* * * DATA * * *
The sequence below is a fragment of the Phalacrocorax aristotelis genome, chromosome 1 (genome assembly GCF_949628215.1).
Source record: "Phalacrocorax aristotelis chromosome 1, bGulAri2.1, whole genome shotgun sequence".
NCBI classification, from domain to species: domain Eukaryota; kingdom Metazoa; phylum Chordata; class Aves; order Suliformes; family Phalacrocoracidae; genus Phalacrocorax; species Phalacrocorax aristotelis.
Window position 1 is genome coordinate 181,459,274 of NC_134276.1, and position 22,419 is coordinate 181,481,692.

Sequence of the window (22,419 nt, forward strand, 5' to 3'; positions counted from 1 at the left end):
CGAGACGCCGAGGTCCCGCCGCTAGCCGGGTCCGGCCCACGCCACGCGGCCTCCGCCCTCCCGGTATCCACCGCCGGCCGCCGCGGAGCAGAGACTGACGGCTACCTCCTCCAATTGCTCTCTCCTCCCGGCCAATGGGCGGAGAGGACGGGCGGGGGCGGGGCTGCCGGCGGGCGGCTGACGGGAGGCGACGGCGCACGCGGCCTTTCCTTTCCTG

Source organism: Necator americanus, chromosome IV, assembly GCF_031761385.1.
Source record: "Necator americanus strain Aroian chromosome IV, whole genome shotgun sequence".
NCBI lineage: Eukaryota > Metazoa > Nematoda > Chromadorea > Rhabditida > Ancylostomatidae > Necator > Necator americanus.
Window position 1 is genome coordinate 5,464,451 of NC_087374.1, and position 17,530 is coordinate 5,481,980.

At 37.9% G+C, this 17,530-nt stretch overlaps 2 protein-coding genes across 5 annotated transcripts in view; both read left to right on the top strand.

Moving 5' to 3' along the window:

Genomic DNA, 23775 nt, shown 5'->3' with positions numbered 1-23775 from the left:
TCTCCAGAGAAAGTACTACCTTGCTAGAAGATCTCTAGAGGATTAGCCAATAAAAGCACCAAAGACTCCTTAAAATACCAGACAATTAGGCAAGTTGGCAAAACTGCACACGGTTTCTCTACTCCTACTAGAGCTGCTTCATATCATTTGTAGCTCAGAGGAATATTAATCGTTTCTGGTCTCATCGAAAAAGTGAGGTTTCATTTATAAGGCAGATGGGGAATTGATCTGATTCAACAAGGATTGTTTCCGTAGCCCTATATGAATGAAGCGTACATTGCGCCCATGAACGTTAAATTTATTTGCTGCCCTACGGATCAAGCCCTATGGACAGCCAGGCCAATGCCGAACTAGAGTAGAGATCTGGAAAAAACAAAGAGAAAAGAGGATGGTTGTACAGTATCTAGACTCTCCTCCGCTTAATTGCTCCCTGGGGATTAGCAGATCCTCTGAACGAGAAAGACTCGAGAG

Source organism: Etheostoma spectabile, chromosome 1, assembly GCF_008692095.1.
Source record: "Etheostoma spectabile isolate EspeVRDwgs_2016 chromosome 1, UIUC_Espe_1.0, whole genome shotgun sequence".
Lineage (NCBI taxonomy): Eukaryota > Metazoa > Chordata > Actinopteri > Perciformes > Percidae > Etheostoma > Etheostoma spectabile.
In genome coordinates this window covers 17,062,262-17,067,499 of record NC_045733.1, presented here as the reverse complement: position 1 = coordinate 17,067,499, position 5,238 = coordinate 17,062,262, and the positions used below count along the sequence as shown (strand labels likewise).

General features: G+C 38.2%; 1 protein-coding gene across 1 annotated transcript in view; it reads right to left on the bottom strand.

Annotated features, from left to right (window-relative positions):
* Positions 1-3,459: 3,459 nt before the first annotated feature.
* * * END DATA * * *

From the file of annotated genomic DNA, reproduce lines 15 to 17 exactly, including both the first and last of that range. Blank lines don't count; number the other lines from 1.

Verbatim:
Source organism: Etheostoma spectabile, chromosome 1, assembly GCF_008692095.1.
Source record: "Etheostoma spectabile isolate EspeVRDwgs_2016 chromosome 1, UIUC_Espe_1.0, whole genome shotgun sequence".
Lineage (NCBI taxonomy): Eukaryota > Metazoa > Chordata > Actinopteri > Perciformes > Percidae > Etheostoma > Etheostoma spectabile.